Comprised of production duo Jonathan Snipes and WIlliam Hutson, along with emcee and actor Daveed Diggs, Los Angeles-based hip-hop trio clipping never expected to find much of an audience for their sound. After all their sound pairs Snipes’ and Hutson’s sparse and abrasive productions that frequently feature layers of static hiss, industrial clinking and clanking and samples from field recordings with Diggs’ incredibly dexterous, rapid fire narrative delivery; however, the release of their 2013 debut effort Midcity eventually caught the attention of the folks at Sub Pop Records, who released the trio’s sophomore effort clppng to national attention. Of course, it helps that the trio have released material at a time when both the mainstream and indie hip-hop scenes have openly and increasingly embraced the unconventional — and a s a result, artists have pushed the boundaries of what hip-hop should look like, what it should sound like and the subjects it focuses on in unprecedented ways.
Now, you may recall that a couple of years ago I wrote about “Work Work,” the first single off clppng, a single that introduced their unique sound and aesthetic to a much wider audience — all while introducing one of the more dexterous and inventive emcees you hadn’t heard of yet; in fact, Diggs narrative-leaning rhyme style features complex inner and outer rhyme, stark and surreally violent imagery, frequently told in the second and third person (which is actually much more difficult than you can imagine). Over the past couple of years the trio have been busy with other creative pursuits — namely, Diggs won a Tony for his dual roles of Thomas Jefferson and Marquis de Lafayette in Hamilton. (Maybe you’ve heard of it?)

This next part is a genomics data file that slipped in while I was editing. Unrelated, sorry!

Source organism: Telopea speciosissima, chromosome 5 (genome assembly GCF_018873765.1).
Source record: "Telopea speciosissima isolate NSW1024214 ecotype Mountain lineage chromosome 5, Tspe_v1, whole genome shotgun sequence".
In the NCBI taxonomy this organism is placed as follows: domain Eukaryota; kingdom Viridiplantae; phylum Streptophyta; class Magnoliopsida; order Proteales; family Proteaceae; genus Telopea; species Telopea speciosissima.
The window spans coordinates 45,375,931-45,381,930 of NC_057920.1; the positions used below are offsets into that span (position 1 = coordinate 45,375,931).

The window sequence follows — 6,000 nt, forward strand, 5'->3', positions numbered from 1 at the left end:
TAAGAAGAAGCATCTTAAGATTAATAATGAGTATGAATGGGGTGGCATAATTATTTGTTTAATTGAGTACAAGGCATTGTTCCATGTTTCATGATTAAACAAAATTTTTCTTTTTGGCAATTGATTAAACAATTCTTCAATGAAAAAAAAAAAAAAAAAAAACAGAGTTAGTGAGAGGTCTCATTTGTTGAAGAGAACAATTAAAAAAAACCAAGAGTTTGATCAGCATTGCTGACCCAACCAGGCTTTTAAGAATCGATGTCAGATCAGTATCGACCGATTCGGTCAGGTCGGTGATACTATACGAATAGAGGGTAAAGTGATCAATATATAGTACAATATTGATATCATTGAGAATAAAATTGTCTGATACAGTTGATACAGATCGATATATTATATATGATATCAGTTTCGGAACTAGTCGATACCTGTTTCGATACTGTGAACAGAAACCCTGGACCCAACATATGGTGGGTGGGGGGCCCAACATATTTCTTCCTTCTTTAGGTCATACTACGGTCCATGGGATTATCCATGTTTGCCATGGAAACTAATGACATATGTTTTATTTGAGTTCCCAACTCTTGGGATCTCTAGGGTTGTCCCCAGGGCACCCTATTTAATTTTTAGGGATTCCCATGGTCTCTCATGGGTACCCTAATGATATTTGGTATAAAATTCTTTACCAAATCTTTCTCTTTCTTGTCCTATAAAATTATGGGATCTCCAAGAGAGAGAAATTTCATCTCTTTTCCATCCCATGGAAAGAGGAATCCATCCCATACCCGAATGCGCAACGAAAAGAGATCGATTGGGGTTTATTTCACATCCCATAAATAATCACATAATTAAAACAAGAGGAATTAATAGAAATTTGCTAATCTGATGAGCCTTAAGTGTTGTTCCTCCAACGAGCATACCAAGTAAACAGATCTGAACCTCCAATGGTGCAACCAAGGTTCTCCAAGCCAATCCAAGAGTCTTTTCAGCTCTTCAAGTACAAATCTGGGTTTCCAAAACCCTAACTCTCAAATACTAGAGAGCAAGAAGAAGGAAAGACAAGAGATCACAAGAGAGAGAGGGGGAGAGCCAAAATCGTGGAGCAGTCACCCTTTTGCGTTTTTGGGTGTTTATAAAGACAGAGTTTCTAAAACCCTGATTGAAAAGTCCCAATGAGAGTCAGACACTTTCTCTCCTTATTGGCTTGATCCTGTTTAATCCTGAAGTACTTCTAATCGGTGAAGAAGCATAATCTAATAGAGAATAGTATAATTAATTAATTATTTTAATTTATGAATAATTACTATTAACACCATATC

Splendor & Misery is the long-awaited follow up to clppng and the album, which is slated for a September 9, 2016 release is reportedly a Sci-Fi, dystopian concept album and from the album’s first single “Baby Don’t Sleep,” the material on the album seems to capture the increasing sense that the US and the rest of humanity is marching lockstep to its destruction behind demagogues. Sonically speaking, Diggs rapid fire rhymes describing characters, who feel alienated, empty and paranoid and paired with a sparse and anxious production featuring undulating feedback and static and what sounds like a jackhammer and industrial clinking, clanging and crumpling.
The recently released music is a collaboration with multi-disciplinary artist Cristopher Cichocki and it features his visual experiments with static interference, oscilloscopic wavelengths and flicker-flame animation in a way that completely encapsulates Clipping’s stark, noisy, post-apocalyptic sound.